“We are particularly disturbed by the situation in Burma (164th),” Reporters Without Borders said. “The military junta’s crackdown on demonstrations bodes ill for the future of basic freedoms in this country. Journalists continue to work under the yoke of harsh censorship from which nothing escapes, not even small ads. We also regret that China (163rd) stagnates near the bottom of the index. With less than a year to go to the 2008 Beijing Olympics, the reforms and the releases of imprisoned journalists so often promised by the authorities seem to be a vain hope.”

The ranking

1 Iceland 0,75
Norway 0,75
3 Estonia 1,00
Slovakia 1,00
5 Belgium 1,50
Finland 1,50
Sweden 1,50
8 Denmark 2,00
Ireland 2,00
Portugal 2,00
11 Switzerland 3,00
159 Somalia 71,50
160 Uzbekistan 74,88
161 Laos 75,00
162 Vietnam 79,25
163 China 89,00

Myanmar activists go into fighting mode

Myanmar activists go into fighting mode

By : Koh Lay Chin

NST journalist Koh Lay Chin is on a Master’s programme at the London School of

Activists demonstrating against the  junta have become common around the world following the military crackdown against the leaders behind pro-democracy rallies  in Myanmar.
Activists demonstrating against the junta have become common around the world following the military crackdown against the leaders behind pro-democracy rallies in Myanmar.

LAST Sunday, I watched four students eagerly crawl into a cage.

It has been an interesting two weeks in Britain so far. You just cannot get away from these Free Myanmar protesters.

The previous weekend at Trafalgar Square, I met a Myanmar protester named San at an Amnesty-organised march, where thousands of all colours were decked out in red. Bright-eyed and cheerful, he was with a group armed with caps, flyers, forms and an enthusiasm to reach out.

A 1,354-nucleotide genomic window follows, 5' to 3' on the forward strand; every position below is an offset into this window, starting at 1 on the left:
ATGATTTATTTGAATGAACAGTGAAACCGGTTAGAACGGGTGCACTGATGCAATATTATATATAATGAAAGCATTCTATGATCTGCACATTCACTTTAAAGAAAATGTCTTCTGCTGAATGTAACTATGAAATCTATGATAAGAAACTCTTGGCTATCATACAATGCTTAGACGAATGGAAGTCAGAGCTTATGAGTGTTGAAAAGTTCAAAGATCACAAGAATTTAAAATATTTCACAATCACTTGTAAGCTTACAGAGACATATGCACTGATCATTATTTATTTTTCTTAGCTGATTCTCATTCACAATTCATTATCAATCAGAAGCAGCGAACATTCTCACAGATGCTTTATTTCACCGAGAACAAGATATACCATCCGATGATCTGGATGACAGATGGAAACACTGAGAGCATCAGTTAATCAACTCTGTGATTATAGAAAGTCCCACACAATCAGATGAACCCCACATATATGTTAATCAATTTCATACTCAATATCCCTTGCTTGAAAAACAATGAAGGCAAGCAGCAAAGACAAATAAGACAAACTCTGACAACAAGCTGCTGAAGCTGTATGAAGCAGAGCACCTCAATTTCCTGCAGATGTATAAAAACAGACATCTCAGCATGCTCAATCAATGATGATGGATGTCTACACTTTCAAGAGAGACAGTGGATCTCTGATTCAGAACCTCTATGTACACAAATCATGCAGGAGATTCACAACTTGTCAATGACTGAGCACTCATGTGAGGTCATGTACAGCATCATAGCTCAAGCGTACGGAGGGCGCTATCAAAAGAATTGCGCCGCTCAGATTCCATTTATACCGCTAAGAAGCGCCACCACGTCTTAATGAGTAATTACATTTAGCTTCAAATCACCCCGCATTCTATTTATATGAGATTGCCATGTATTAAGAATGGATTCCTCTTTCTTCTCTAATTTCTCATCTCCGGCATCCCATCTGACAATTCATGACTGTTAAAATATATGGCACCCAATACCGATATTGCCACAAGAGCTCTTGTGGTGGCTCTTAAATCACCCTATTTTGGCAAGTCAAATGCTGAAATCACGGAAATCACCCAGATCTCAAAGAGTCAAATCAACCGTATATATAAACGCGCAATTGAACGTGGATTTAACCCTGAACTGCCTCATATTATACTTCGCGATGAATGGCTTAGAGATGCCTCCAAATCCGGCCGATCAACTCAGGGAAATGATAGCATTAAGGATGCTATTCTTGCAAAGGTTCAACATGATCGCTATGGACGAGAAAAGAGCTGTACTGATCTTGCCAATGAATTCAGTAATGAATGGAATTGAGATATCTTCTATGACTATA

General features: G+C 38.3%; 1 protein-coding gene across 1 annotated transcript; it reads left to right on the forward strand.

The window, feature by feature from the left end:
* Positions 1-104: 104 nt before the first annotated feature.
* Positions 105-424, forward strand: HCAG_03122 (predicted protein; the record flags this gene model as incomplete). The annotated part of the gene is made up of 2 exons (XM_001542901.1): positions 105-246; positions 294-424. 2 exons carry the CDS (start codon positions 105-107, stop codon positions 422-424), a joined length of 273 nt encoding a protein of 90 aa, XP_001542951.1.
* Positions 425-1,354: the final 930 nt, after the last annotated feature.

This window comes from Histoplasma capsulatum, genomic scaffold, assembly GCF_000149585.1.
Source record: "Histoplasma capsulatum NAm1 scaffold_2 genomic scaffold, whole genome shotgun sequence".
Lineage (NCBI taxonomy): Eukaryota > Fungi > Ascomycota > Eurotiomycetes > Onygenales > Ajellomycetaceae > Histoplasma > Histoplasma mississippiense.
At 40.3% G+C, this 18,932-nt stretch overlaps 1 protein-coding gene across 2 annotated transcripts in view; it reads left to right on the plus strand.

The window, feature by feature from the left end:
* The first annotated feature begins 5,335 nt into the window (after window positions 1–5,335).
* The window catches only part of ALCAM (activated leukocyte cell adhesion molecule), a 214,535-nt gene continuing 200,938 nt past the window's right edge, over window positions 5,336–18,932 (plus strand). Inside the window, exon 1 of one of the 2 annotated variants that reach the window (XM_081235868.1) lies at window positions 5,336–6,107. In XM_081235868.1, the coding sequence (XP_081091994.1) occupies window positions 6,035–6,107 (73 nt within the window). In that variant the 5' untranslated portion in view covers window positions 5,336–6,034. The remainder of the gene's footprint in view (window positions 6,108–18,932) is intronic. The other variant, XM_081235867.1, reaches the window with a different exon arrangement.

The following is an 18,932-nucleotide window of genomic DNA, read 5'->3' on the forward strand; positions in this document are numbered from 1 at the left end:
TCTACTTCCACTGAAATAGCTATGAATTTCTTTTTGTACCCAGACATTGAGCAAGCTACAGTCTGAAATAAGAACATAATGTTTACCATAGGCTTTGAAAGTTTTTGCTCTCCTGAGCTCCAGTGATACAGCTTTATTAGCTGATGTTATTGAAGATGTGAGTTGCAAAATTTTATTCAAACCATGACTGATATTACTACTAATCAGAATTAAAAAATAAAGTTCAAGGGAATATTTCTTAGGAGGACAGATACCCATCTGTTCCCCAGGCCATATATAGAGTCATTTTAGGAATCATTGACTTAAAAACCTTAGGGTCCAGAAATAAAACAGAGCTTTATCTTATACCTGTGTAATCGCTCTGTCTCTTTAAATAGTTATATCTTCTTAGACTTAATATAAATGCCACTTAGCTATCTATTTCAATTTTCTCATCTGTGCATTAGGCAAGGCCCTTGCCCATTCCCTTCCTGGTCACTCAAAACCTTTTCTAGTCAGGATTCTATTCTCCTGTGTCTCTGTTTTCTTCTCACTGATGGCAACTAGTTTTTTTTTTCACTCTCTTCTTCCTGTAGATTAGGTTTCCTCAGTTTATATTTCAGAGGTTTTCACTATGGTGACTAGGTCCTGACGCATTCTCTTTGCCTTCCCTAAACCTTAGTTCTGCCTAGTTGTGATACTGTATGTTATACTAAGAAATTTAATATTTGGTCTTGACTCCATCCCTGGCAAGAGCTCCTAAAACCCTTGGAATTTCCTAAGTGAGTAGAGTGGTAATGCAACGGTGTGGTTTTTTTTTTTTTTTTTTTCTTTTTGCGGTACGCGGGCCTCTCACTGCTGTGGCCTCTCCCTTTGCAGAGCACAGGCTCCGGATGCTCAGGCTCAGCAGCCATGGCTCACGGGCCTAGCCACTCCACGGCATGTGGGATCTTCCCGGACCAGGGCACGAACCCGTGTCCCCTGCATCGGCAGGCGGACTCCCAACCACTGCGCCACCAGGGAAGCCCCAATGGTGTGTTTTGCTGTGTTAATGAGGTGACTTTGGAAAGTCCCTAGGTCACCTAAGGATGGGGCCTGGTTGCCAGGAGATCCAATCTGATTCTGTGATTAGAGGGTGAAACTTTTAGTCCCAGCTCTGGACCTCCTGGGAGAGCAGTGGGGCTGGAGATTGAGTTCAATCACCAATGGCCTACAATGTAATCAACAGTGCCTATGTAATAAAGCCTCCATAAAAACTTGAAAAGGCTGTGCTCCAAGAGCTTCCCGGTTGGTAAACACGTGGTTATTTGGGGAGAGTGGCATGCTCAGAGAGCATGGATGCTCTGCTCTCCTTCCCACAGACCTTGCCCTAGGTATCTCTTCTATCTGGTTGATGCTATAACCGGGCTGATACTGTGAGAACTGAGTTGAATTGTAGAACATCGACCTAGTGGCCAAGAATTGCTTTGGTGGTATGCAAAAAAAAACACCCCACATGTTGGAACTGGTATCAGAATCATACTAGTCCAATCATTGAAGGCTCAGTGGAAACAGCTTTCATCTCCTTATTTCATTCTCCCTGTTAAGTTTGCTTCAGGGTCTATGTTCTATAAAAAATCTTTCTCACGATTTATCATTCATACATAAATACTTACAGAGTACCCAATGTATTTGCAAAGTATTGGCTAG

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A gust of hot air but little pain for the junta

A gust of hot air but little pain for the junta


United Nations envoy Ibrahim Gambari is on a six-nation tour to drum up support against Myanmar’s crackdown on pro-democracy activists, writes SETH MYDANS

UNITED Nations envoy Ibrahim Gambari said in Bangkok on Monday that arrests in Myanmar “must stop at once”, and that the international community must do more to curb repression by the ruling junta.

Gambari had arrived in Bangkok on Sunday to begin a six-country consultation tour of Asia before heading to Myanmar to resume talks with the government that began early this month.

“We could do more, not just Thailand,” he said. “India, China, Indonesia, Malaysia and the United Nations, we could do more.”

But it was not clear what more he — or the international community — could do to influence the behaviour of a junta that appears not to care what the world thinks.

It has isolated itself by choice for the past half century and has managed quite well with the help of a few self-interested friends.